S3 provides unlimited cheap online storage

It has been a while since I last posted, mainly because I have been very busy working on Reasonate, going to Japan and doing end of year taxes...

Anyway one thing that really blew my mind the other day was Amazon's new S3 service. On the surface it seems really simple, a basic web service that provides cheap online storage (US$0.15 per Gigabyte for storage per month). What is exciting is the ramifications, if somebody (like you or I) want to store a lot of information for ourselves or others online there is no need to invest in big servers and fat Internet connections to serve that data. It also means that by design your web applications will scale effortlessly at least in the sense of the data storage mechanism assuming Amazon's server farm is up to the task. I have signed up for an account and read through the documentation and some of the features are pretty nice (access control lists, time sensitive url's and a lot more). There has been very good things said about it on TechCrunch and other places, plus some criticisim for not supporting the very simple XML-RPC protocol (which would have been very nice to have in simple applications).

2.0 C&C tools and my experiences

There has been a few interesting articles about products that hope to assist in the process of communicating and collaborating (C&C). Tangler sets out to do this by providing a mechanism for grouping various discussion sources (blogs, instant messaging, mailing lists) into a single 'group' that can be easily searched, scanned and in turn discussed. It sounds like they aim to get around the problem of information dispersion, ie. an interesting blog here, a somewhat handy mailing list here. This could be really useful in certain arenas like open source where often I find myself going to several similar but different discussion venues (mailing lists, forums, blogs) in order to find the answer to a certain question. Unfortunately it would also seem like the potential for making money out of such a system is pretty low, not only because similar systems already exist but also because the 'value-add' is relatively small when put in the context of the web, search engines and the flexibility of RSS.

FireAnt: an iTunes competitor in the video space

FireAnt brings video, RSS and tagging together into a very tidy package used for automatically downloading video content onto your desktop or personal media player. It is interesting that people can construct their own 'channels' which are a series of different (or similar) shows and act like a mini-CNN, Discovery Channel or E!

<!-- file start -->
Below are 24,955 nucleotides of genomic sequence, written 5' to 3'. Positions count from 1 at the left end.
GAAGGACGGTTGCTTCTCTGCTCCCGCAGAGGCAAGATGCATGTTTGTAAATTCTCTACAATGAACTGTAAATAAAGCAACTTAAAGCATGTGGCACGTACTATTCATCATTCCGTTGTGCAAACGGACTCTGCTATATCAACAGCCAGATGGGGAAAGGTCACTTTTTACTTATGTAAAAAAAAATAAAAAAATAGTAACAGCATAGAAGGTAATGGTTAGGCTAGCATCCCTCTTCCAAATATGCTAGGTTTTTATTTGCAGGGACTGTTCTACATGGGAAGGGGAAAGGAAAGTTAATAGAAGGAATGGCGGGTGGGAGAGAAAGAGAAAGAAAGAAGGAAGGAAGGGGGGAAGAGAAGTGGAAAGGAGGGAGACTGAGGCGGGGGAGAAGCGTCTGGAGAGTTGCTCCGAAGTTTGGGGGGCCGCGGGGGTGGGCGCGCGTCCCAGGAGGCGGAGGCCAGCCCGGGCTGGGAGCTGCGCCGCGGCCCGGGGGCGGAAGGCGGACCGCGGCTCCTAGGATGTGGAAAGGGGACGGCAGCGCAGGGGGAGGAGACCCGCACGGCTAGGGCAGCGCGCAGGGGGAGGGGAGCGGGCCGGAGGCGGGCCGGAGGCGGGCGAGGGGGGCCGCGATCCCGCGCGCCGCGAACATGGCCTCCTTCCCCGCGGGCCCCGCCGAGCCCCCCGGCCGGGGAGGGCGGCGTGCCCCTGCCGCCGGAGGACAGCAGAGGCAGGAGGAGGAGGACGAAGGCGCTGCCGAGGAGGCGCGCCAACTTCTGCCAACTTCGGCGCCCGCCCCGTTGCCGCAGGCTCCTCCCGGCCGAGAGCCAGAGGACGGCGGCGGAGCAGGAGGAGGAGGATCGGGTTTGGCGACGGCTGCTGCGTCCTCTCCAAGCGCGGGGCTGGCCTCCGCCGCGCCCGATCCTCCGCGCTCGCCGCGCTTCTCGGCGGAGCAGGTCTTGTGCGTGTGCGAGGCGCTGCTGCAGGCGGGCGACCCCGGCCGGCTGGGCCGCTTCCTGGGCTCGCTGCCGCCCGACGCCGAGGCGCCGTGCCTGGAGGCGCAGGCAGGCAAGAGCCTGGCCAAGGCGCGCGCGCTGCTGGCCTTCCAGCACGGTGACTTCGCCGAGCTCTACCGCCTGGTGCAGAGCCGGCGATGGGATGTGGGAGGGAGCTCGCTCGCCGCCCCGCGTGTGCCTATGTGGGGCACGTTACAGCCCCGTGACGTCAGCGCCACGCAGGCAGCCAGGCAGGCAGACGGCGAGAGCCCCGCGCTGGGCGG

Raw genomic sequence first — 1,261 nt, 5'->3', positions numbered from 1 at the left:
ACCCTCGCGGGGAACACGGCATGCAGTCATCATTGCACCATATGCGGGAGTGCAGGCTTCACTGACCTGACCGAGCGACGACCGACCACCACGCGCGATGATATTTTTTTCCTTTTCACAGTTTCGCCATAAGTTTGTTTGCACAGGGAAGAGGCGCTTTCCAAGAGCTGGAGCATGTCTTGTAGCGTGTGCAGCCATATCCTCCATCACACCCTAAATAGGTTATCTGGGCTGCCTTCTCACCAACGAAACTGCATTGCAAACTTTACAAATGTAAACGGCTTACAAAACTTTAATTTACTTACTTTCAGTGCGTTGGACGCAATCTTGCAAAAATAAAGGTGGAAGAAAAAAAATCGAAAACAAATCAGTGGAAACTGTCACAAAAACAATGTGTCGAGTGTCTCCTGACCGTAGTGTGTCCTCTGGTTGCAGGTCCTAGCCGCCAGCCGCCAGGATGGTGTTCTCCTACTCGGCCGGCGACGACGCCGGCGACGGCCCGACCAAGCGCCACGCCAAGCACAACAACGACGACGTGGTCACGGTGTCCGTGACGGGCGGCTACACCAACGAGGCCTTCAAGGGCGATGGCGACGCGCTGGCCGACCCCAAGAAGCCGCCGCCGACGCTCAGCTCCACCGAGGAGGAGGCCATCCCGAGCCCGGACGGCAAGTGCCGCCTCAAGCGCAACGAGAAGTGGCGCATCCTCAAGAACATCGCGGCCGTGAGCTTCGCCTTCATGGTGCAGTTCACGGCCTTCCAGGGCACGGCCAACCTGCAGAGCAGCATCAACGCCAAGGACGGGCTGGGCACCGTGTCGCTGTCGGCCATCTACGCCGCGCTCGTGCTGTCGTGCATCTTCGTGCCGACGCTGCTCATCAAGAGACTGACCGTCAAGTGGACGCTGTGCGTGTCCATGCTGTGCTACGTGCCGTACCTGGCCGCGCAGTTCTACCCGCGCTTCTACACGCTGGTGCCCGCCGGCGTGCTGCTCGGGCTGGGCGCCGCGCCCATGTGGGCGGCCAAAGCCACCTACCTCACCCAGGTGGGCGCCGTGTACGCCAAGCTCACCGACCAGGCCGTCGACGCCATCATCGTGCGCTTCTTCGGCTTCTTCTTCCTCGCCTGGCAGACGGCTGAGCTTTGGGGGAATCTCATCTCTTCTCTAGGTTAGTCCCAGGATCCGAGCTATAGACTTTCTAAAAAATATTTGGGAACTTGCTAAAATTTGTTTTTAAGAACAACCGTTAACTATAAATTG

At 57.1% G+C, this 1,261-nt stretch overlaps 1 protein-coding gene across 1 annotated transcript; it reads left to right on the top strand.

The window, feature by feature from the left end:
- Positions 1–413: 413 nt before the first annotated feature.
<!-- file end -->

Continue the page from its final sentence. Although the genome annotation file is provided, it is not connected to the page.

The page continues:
Whilst Apple's iTunes video service it is still targeted at the 'pay per episode' model it would be nice to see a competitor offer something that worked with the concept of channels. We do not have the bandwidth or the iTunes video store in New Zealand but it would be nice to imagine a day where I could subscribe to and pay for mini-channels produced by people of my same interest group featuring both commercial content, videoblogs and adverts. For example I would gladly subscribe and pay for a channel that played the Simpsons, TWiT, Discovery Channel documentaries about space, the highlights of BBC World News and an episode of Lost. That would be a great night(s) television watching. Plus I would not mind the adverts as long as they related to me (ie nothing about retirement, womans products or toilet paper). Conventional broadcasting models do not allow for this but digital video based environments like what are evolving certainly do.

What is Web 2.0 again?

There is a lot of talk about Web 2.0, my paper to CAADRIA even mentioned it in the title. Whether its a fad or the next big thing is fairly uncertain but it does provide a nice general purpose container for a bunch of different read/write Web concepts like blogging, tagging, and RSS. Certainly there is a lot of hype around the whole thing but as a general theme for a bunch of technologies it is pretty strong.

What I do think it is achieving is the evolution of a far more conceptually and technologically richer Web space. The Web is no longer about hugely expensive and flashy billboards, tightly controlled portals or online stores with weird names. Sure all these things still exist but they are now taking second place to far more dynamic sites with their background and identity rooted firmly in the Web rather than being simply the extension of a conventional organisation's operations. Web 2.0 seems also to be more about empowering the individual to be able to do things like get their own 'stuff' online and track/search the Web in ways that make sense to them. MySpace,, Technorati and Flickr are all successful Web 2.0 sites that have these fundamental ideas at their core. Recently Apple announced iWeb which is the first 'traditional' application that attempts to blur the lines between the computer, the Web and your life.

Podcast interview with 37signals founder

This is loosely related to my posting a few days ago about Basecamp and 37signals. The Web 2.0 Show has put up an interview with the founder of 37signals and topics covered range from emerging technologies through to agile design methodologies and practices in place within the company. A fairly interesting little listen.